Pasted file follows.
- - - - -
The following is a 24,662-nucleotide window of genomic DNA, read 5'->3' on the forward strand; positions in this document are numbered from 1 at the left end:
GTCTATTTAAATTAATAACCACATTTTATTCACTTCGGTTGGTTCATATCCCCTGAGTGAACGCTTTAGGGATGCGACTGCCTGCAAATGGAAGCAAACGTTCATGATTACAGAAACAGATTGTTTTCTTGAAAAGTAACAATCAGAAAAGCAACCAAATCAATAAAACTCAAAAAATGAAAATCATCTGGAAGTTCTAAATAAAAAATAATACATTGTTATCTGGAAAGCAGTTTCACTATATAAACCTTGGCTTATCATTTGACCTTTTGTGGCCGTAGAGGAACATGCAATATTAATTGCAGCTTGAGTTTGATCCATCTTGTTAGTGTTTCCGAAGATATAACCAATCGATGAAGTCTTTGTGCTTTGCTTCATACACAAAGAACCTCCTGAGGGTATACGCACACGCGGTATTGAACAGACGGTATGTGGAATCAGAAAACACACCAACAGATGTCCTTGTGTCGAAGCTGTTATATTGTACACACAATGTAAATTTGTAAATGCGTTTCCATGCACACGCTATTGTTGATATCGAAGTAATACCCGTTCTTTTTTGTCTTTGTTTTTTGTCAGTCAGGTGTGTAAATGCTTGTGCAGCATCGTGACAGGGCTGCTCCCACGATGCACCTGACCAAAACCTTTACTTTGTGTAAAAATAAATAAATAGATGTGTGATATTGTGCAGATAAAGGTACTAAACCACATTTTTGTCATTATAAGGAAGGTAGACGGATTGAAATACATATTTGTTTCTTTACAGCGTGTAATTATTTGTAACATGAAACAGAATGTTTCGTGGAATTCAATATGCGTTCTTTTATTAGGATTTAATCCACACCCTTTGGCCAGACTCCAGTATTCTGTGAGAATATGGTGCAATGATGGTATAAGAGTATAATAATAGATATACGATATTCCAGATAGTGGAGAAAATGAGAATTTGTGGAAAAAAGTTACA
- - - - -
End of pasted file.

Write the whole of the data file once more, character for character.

The following is a 24,662-nucleotide window of genomic DNA, read 5'->3' on the forward strand; positions in this document are numbered from 1 at the left end:
GTCTATTTAAATTAATAACCACATTTTATTCACTTCGGTTGGTTCATATCCCCTGAGTGAACGCTTTAGGGATGCGACTGCCTGCAAATGGAAGCAAACGTTCATGATTACAGAAACAGATTGTTTTCTTGAAAAGTAACAATCAGAAAAGCAACCAAATCAATAAAACTCAAAAAATGAAAATCATCTGGAAGTTCTAAATAAAAAATAATACATTGTTATCTGGAAAGCAGTTTCACTATATAAACCTTGGCTTATCATTTGACCTTTTGTGGCCGTAGAGGAACATGCAATATTAATTGCAGCTTGAGTTTGATCCATCTTGTTAGTGTTTCCGAAGATATAACCAATCGATGAAGTCTTTGTGCTTTGCTTCATACACAAAGAACCTCCTGAGGGTATACGCACACGCGGTATTGAACAGACGGTATGTGGAATCAGAAAACACACCAACAGATGTCCTTGTGTCGAAGCTGTTATATTGTACACACAATGTAAATTTGTAAATGCGTTTCCATGCACACGCTATTGTTGATATCGAAGTAATACCCGTTCTTTTTTGTCTTTGTTTTTTGTCAGTCAGGTGTGTAAATGCTTGTGCAGCATCGTGACAGGGCTGCTCCCACGATGCACCTGACCAAAACCTTTACTTTGTGTAAAAATAAATAAATAGATGTGTGATATTGTGCAGATAAAGGTACTAAACCACATTTTTGTCATTATAAGGAAGGTAGACGGATTGAAATACATATTTGTTTCTTTACAGCGTGTAATTATTTGTAACATGAAACAGAATGTTTCGTGGAATTCAATATGCGTTCTTTTATTAGGATTTAATCCACACCCTTTGGCCAGACTCCAGTATTCTGTGAGAATATGGTGCAATGATGGTATAAGAGTATAATAATAGATATACGATATTCCAGATAGTGGAGAAAATGAGAATTTGTGGAAAAAAGTTACA